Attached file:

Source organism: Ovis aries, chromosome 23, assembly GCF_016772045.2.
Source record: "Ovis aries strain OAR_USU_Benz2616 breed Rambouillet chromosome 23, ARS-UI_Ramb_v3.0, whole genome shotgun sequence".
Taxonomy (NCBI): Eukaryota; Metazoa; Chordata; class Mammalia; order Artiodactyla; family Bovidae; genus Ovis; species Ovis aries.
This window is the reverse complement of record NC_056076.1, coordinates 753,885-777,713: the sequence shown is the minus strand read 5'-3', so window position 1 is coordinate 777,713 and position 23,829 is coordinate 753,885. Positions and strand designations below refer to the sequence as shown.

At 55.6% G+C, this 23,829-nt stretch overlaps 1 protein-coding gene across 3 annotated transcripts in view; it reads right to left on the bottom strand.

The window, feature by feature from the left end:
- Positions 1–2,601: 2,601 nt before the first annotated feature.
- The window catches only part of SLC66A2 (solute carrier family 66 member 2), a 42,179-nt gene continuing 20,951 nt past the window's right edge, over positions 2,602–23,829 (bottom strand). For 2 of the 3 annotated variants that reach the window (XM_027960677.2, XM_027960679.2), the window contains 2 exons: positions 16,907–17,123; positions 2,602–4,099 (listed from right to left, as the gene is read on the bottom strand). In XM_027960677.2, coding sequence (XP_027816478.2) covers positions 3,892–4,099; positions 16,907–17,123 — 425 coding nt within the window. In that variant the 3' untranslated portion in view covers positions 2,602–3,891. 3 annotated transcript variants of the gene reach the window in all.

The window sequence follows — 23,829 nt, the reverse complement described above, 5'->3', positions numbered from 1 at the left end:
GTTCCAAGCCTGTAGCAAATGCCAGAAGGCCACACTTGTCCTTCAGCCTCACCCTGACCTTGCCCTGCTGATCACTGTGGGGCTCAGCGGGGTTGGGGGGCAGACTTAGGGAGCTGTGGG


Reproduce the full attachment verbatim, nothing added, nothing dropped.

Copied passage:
Source organism: Ovis aries, chromosome 23, assembly GCF_016772045.2.
Source record: "Ovis aries strain OAR_USU_Benz2616 breed Rambouillet chromosome 23, ARS-UI_Ramb_v3.0, whole genome shotgun sequence".
Taxonomy (NCBI): Eukaryota; Metazoa; Chordata; class Mammalia; order Artiodactyla; family Bovidae; genus Ovis; species Ovis aries.
This window is the reverse complement of record NC_056076.1, coordinates 753,885-777,713: the sequence shown is the minus strand read 5'-3', so window position 1 is coordinate 777,713 and position 23,829 is coordinate 753,885. Positions and strand designations below refer to the sequence as shown.

At 55.6% G+C, this 23,829-nt stretch overlaps 1 protein-coding gene across 3 annotated transcripts in view; it reads right to left on the bottom strand.

The window, feature by feature from the left end:
- Positions 1–2,601: 2,601 nt before the first annotated feature.
- The window catches only part of SLC66A2 (solute carrier family 66 member 2), a 42,179-nt gene continuing 20,951 nt past the window's right edge, over positions 2,602–23,829 (bottom strand). For 2 of the 3 annotated variants that reach the window (XM_027960677.2, XM_027960679.2), the window contains 2 exons: positions 16,907–17,123; positions 2,602–4,099 (listed from right to left, as the gene is read on the bottom strand). In XM_027960677.2, coding sequence (XP_027816478.2) covers positions 3,892–4,099; positions 16,907–17,123 — 425 coding nt within the window. In that variant the 3' untranslated portion in view covers positions 2,602–3,891. 3 annotated transcript variants of the gene reach the window in all.

The window sequence follows — 23,829 nt, the reverse complement described above, 5'->3', positions numbered from 1 at the left end:
GTTCCAAGCCTGTAGCAAATGCCAGAAGGCCACACTTGTCCTTCAGCCTCACCCTGACCTTGCCCTGCTGATCACTGTGGGGCTCAGCGGGGTTGGGGGGCAGACTTAGGGAGCTGTGGG